Important Information in the Main Clause
When writing a sentence, you need to decide whether the information you are
including should be expressed in a main clause or
in a dependent clause. Here are some guidelines to
- Put the most important information of the sentence, the information
that the sentence is about, into the main clause.
- Put information that is less important, information that is included
to provide background or tie together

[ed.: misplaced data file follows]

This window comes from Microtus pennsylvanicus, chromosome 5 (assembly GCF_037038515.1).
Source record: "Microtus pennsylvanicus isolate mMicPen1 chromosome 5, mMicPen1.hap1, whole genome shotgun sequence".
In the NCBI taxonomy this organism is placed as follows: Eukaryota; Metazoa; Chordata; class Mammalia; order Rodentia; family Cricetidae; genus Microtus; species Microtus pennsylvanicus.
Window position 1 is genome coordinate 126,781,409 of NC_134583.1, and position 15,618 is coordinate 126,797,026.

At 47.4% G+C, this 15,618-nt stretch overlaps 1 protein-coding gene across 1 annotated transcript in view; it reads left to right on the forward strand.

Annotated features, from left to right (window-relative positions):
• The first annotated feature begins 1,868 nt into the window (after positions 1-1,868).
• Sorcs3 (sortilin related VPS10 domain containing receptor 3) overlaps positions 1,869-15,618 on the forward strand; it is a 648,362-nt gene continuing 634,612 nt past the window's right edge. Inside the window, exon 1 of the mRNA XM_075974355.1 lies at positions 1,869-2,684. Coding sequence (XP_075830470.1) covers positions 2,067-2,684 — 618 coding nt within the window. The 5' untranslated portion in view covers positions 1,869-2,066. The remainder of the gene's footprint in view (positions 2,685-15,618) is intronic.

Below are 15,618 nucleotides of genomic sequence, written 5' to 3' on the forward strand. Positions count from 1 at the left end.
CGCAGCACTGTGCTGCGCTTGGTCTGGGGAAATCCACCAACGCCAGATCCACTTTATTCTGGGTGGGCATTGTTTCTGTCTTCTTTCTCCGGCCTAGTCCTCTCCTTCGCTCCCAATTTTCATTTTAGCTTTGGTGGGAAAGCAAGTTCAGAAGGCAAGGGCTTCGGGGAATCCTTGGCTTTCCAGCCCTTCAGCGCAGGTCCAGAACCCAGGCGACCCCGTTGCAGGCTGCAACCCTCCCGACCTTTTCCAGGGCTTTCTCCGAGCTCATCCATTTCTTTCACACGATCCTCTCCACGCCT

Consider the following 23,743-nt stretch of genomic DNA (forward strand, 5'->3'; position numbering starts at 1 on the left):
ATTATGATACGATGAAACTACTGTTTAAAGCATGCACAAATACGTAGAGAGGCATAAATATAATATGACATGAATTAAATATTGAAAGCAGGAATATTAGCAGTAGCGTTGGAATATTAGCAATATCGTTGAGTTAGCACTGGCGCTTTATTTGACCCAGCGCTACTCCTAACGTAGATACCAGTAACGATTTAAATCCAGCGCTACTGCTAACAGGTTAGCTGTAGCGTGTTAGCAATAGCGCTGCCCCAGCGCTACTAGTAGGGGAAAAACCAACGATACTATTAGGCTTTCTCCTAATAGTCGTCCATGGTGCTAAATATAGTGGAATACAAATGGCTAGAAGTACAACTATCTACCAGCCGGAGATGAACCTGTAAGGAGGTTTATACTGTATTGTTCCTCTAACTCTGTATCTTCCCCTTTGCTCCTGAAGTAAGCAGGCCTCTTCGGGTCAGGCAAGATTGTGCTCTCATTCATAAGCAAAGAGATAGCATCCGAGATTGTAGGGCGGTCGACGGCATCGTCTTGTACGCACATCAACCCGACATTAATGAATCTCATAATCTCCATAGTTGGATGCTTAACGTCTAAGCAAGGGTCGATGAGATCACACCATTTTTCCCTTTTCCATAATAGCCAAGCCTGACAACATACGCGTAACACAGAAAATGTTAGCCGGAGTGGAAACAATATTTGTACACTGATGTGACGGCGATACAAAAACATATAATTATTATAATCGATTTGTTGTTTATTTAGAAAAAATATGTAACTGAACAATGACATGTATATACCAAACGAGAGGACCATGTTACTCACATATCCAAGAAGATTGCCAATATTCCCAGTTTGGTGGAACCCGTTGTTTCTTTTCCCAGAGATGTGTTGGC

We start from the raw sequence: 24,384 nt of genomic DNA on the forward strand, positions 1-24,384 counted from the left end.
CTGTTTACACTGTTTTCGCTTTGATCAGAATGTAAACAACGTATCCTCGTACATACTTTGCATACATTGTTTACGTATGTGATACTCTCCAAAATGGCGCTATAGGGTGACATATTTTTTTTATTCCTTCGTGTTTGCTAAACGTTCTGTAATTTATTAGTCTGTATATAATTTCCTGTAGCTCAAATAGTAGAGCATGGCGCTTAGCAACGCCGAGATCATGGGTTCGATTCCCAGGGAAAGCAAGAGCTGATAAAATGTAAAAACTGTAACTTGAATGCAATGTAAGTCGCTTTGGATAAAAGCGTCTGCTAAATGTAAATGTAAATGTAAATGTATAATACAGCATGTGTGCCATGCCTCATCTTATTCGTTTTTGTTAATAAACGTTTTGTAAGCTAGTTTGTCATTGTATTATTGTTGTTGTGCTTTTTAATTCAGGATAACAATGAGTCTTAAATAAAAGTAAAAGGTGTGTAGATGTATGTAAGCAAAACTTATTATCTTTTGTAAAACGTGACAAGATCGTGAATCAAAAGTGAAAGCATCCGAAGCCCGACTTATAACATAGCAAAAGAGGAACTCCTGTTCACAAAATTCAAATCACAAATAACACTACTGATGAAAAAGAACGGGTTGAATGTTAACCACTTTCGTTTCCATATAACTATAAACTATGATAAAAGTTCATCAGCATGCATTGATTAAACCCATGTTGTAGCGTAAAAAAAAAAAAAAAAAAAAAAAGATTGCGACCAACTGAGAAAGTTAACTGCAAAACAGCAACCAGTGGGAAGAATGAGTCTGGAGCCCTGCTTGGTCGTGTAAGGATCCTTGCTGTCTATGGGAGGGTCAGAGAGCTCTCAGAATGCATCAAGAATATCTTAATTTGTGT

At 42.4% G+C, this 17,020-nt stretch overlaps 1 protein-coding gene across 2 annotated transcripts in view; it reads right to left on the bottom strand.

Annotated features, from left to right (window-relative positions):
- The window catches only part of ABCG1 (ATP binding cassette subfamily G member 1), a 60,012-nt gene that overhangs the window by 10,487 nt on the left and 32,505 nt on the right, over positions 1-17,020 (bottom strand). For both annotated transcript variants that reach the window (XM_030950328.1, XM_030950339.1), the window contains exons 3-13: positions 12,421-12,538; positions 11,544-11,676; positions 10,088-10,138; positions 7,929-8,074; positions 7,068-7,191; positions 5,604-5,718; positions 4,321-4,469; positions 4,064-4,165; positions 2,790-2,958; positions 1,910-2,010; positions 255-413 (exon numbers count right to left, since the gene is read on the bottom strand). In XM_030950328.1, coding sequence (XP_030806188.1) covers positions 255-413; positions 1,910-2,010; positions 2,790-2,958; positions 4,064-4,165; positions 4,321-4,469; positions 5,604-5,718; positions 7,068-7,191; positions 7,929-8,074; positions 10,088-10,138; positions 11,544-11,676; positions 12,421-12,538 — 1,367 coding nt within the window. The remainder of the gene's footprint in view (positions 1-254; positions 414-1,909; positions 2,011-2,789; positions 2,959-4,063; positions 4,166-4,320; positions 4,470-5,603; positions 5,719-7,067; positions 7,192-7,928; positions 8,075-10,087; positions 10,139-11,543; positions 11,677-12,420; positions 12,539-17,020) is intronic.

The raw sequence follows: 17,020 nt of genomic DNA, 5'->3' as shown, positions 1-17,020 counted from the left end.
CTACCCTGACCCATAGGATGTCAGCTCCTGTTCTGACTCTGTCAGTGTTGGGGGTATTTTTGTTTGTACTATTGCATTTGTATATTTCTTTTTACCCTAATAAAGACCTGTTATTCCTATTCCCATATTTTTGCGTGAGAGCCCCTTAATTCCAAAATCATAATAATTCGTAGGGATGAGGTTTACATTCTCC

the ideas in a paragraph, into a dependent clause:
Jupiter has an enormous size and gravity [background],
and so the Galileo probe steadily gained velocity as it approached the
planet [main point].
Because Jupiter has an enormous size and gravity
[background], the Galileo probe steadily gained velocity as it
approached the planet [main point].
--"Halo Nuclei," Scientific American (modified)
- Once you have decided which clauses to put the information in,
remember that a sentence may begin with either a main clause or a
dependent clause. For how to order the main and dependent clauses,
see Old before New.
## Ordering of Important Information ##
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